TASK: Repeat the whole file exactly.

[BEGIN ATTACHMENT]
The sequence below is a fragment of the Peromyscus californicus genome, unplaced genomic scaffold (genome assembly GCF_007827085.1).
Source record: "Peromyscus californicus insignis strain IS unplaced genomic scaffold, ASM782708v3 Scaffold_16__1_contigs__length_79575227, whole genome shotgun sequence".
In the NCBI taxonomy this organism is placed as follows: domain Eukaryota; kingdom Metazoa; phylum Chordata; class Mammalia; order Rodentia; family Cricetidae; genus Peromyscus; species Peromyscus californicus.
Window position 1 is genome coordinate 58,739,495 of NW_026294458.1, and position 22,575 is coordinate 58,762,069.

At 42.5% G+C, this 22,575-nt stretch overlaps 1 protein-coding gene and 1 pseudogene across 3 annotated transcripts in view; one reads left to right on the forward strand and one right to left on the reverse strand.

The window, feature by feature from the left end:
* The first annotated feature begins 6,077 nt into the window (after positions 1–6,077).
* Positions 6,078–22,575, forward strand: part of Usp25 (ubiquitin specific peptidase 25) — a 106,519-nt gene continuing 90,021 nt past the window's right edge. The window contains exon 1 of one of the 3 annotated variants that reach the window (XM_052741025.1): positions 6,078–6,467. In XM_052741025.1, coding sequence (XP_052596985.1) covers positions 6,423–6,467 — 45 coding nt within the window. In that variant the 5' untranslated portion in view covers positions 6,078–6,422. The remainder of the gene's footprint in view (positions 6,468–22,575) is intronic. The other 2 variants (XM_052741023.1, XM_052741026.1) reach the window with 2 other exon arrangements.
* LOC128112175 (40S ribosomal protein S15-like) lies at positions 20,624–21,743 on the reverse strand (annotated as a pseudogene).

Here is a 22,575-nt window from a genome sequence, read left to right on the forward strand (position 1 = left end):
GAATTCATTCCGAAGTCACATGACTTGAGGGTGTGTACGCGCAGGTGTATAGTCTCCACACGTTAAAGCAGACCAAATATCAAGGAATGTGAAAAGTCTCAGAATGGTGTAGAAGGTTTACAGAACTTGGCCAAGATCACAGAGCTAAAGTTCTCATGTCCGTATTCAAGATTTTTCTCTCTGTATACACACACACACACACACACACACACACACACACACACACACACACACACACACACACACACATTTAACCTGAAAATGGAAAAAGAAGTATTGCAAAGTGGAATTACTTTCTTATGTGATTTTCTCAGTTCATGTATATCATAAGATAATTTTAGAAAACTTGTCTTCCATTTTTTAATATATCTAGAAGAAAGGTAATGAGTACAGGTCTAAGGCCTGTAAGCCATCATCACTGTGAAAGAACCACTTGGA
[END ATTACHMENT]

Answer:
The sequence below is a fragment of the Peromyscus californicus genome, unplaced genomic scaffold (genome assembly GCF_007827085.1).
Source record: "Peromyscus californicus insignis strain IS unplaced genomic scaffold, ASM782708v3 Scaffold_16__1_contigs__length_79575227, whole genome shotgun sequence".
In the NCBI taxonomy this organism is placed as follows: domain Eukaryota; kingdom Metazoa; phylum Chordata; class Mammalia; order Rodentia; family Cricetidae; genus Peromyscus; species Peromyscus californicus.
Window position 1 is genome coordinate 58,739,495 of NW_026294458.1, and position 22,575 is coordinate 58,762,069.

At 42.5% G+C, this 22,575-nt stretch overlaps 1 protein-coding gene and 1 pseudogene across 3 annotated transcripts in view; one reads left to right on the forward strand and one right to left on the reverse strand.

The window, feature by feature from the left end:
* The first annotated feature begins 6,077 nt into the window (after positions 1–6,077).
* Positions 6,078–22,575, forward strand: part of Usp25 (ubiquitin specific peptidase 25) — a 106,519-nt gene continuing 90,021 nt past the window's right edge. The window contains exon 1 of one of the 3 annotated variants that reach the window (XM_052741025.1): positions 6,078–6,467. In XM_052741025.1, coding sequence (XP_052596985.1) covers positions 6,423–6,467 — 45 coding nt within the window. In that variant the 5' untranslated portion in view covers positions 6,078–6,422. The remainder of the gene's footprint in view (positions 6,468–22,575) is intronic. The other 2 variants (XM_052741023.1, XM_052741026.1) reach the window with 2 other exon arrangements.
* LOC128112175 (40S ribosomal protein S15-like) lies at positions 20,624–21,743 on the reverse strand (annotated as a pseudogene).

Here is a 22,575-nt window from a genome sequence, read left to right on the forward strand (position 1 = left end):
GAATTCATTCCGAAGTCACATGACTTGAGGGTGTGTACGCGCAGGTGTATAGTCTCCACACGTTAAAGCAGACCAAATATCAAGGAATGTGAAAAGTCTCAGAATGGTGTAGAAGGTTTACAGAACTTGGCCAAGATCACAGAGCTAAAGTTCTCATGTCCGTATTCAAGATTTTTCTCTCTGTATACACACACACACACACACACACACACACACACACACACACACACACACACACACACACACACATTTAACCTGAAAATGGAAAAAGAAGTATTGCAAAGTGGAATTACTTTCTTATGTGATTTTCTCAGTTCATGTATATCATAAGATAATTTTAGAAAACTTGTCTTCCATTTTTTAATATATCTAGAAGAAAGGTAATGAGTACAGGTCTAAGGCCTGTAAGCCATCATCACTGTGAAAGAACCACTTGGA